The pro-Thaksin United Front for Democracy Against Dictatorship held a 10,000-strong rally two days before Ms Angkhana’s cremation. Like the PAD it is arming and training “security guards”. Both groups have democracy in their names but are mainly led by reactionaries, unconcerned how many pawns die fighting their battles. Another coup or fresh elections, the two solutions most widely touted, may only postpone the next clashes. Making things worse, a border spat with Cambodia, whipped up by the PAD, this week led to both sides’ troops firing on each other. The only person with the authority to plead for sanity is the king. Thailand is waiting.If Thais are, in fact, "waiting," it ought to be asked: is this any way to respond to a crisis?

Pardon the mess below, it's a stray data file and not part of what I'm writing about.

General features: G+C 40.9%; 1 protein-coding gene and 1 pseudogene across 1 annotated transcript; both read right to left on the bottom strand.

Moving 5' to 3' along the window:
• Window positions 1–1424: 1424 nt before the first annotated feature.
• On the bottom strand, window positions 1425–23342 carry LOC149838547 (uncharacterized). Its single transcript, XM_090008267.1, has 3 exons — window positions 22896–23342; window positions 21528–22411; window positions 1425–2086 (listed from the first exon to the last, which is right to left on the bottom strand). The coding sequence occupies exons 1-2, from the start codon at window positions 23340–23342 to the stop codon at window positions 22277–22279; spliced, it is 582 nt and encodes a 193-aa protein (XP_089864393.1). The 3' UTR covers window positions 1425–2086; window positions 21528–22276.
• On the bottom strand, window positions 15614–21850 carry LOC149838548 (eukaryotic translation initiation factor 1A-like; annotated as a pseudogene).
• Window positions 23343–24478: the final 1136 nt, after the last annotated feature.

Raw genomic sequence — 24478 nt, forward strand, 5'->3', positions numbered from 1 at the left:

I ask this question because Thailand's current problems stem -- in large measure -- from the lack of confidence many Thais have in the country's democratic institutions. In so far as the Thai people can solve problems for themselves by working things out within these institutions, so much the better -- in respect to the country's longer-term democratic prospects. Whereas patient forbearance is a democratic virtue, waiting for divine intervention is not.
Hat-tip Bangkok Pundit